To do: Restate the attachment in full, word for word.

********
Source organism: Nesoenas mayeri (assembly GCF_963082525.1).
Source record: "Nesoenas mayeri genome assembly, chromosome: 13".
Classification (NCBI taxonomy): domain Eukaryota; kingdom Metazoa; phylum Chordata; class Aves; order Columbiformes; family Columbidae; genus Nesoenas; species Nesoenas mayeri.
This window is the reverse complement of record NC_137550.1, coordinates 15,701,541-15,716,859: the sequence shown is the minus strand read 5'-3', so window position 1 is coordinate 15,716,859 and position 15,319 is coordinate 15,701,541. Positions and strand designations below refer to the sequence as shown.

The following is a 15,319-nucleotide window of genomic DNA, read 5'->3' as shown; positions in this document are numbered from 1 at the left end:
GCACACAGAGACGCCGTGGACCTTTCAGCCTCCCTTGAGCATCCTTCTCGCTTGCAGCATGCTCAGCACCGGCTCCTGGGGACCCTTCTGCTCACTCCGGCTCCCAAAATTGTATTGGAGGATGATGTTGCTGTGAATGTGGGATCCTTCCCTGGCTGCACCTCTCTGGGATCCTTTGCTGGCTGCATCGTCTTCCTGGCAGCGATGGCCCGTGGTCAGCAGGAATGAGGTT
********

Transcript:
Source organism: Nesoenas mayeri (assembly GCF_963082525.1).
Source record: "Nesoenas mayeri genome assembly, chromosome: 13".
Classification (NCBI taxonomy): domain Eukaryota; kingdom Metazoa; phylum Chordata; class Aves; order Columbiformes; family Columbidae; genus Nesoenas; species Nesoenas mayeri.
This window is the reverse complement of record NC_137550.1, coordinates 15,701,541-15,716,859: the sequence shown is the minus strand read 5'-3', so window position 1 is coordinate 15,716,859 and position 15,319 is coordinate 15,701,541. Positions and strand designations below refer to the sequence as shown.

The following is a 15,319-nucleotide window of genomic DNA, read 5'->3' as shown; positions in this document are numbered from 1 at the left end:
GCACACAGAGACGCCGTGGACCTTTCAGCCTCCCTTGAGCATCCTTCTCGCTTGCAGCATGCTCAGCACCGGCTCCTGGGGACCCTTCTGCTCACTCCGGCTCCCAAAATTGTATTGGAGGATGATGTTGCTGTGAATGTGGGATCCTTCCCTGGCTGCACCTCTCTGGGATCCTTTGCTGGCTGCATCGTCTTCCTGGCAGCGATGGCCCGTGGTCAGCAGGAATGAGGTT